The Spring 1901 moves for Italy should not reveal an open bias toward Austria and should indicate instead a kind of calm wait-and-see attitude. Thus, the Spring should see the Italians moving Fleet Naples to the Ionian sea, Army Rome to Apulia and Army Venice holding. This position gives the Italians a secure position in case of Austrian or French threats. Note that the Italians can support themselves in Venice from Apulia if a threat does materialise. Hopefully, the French will be involved in the West and the Austrians will be moving to Albania with their fleet and occupying Serbia.
Seven years later the principles outlined in Birsan’s seminal article hadn’t changed much, with Richard Sharp writing:
In considering the other popular Italian openings, we come up against a recurrent problem: the many stand-off possibilities in Tyrolia and Trieste mean that openings which appear different are really not so. The official second-choice opening is A(Ven) stands, A(Rom)-Apu, F(Nap)-IOS, with a frequency of seventeen per cent; but this is effectively identical to the variation in which A(Rom) goes to Naples. As the intention is a convoy to Tunis, the only difference between the two occurs when Austria attacks Italy, as now A(Nap) cannot support Venice. And no doubt a large proportion of the A(Ven)-Tri versions can also be regarded as identical, with an agreed stand-off in Trieste.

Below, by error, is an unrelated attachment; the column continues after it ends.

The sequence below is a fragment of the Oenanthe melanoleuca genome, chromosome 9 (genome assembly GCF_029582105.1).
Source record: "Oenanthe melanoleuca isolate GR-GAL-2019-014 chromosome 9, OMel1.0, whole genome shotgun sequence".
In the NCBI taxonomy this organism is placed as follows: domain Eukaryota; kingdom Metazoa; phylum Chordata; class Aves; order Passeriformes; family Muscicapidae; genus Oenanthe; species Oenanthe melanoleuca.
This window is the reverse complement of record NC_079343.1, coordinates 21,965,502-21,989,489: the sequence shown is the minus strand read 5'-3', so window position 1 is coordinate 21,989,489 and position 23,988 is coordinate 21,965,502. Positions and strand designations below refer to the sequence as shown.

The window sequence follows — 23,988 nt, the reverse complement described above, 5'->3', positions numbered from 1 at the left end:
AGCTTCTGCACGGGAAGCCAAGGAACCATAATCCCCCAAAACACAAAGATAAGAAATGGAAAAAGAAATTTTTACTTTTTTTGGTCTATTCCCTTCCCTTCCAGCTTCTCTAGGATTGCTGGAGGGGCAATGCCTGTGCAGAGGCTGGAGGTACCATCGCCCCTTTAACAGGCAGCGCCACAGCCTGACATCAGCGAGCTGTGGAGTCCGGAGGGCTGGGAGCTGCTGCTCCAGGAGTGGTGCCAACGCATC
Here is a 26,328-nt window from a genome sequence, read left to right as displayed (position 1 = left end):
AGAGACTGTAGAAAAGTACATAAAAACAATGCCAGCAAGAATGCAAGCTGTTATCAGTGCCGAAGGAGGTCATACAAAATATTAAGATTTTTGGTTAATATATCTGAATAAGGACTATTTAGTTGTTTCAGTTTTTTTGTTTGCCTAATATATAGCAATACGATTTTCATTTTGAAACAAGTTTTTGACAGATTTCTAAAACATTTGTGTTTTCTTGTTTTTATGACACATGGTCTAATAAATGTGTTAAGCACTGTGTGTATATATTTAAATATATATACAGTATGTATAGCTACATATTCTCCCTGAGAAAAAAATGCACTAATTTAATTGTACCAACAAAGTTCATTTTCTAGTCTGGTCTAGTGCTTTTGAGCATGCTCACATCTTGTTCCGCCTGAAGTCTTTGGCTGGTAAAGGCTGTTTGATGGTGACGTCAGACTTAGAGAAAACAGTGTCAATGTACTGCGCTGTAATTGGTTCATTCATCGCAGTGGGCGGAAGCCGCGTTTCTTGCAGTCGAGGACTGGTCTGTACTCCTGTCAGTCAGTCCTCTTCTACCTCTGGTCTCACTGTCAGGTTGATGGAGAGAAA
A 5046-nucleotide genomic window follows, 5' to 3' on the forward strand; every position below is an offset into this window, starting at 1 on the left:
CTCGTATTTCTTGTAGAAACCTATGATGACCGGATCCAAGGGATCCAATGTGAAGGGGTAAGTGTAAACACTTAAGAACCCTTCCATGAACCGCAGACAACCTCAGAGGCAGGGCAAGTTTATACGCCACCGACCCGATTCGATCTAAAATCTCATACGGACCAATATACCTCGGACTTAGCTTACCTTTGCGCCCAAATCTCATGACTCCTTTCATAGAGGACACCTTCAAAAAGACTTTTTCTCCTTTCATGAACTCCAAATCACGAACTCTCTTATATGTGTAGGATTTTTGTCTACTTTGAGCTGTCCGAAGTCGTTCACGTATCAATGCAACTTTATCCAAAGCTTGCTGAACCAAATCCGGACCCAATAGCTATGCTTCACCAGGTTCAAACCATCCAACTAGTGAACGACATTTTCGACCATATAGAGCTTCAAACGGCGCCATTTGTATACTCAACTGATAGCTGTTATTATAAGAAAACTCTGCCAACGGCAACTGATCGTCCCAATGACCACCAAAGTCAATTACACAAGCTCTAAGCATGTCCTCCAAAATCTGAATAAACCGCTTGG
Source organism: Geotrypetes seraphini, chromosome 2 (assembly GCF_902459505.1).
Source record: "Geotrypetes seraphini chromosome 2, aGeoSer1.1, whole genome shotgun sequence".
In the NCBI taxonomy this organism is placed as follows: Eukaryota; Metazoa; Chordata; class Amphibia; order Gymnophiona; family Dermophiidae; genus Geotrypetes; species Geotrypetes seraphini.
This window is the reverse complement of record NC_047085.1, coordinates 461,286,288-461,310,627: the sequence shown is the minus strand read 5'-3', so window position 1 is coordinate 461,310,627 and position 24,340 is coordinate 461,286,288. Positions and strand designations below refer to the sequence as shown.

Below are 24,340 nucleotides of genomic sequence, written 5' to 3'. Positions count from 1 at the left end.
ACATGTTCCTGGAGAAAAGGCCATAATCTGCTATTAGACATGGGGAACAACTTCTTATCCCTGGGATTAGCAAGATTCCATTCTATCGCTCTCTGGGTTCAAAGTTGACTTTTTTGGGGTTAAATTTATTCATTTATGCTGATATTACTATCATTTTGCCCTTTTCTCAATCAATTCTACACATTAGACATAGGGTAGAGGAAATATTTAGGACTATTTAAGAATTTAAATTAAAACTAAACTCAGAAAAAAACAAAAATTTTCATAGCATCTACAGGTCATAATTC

All these can be loosely grouped together as versions of the Lepanto Opening, which overall is probably the most popular system for Italy. I prefer to call it a system rather than an opening, as the same result can be achieved in a variety of ways.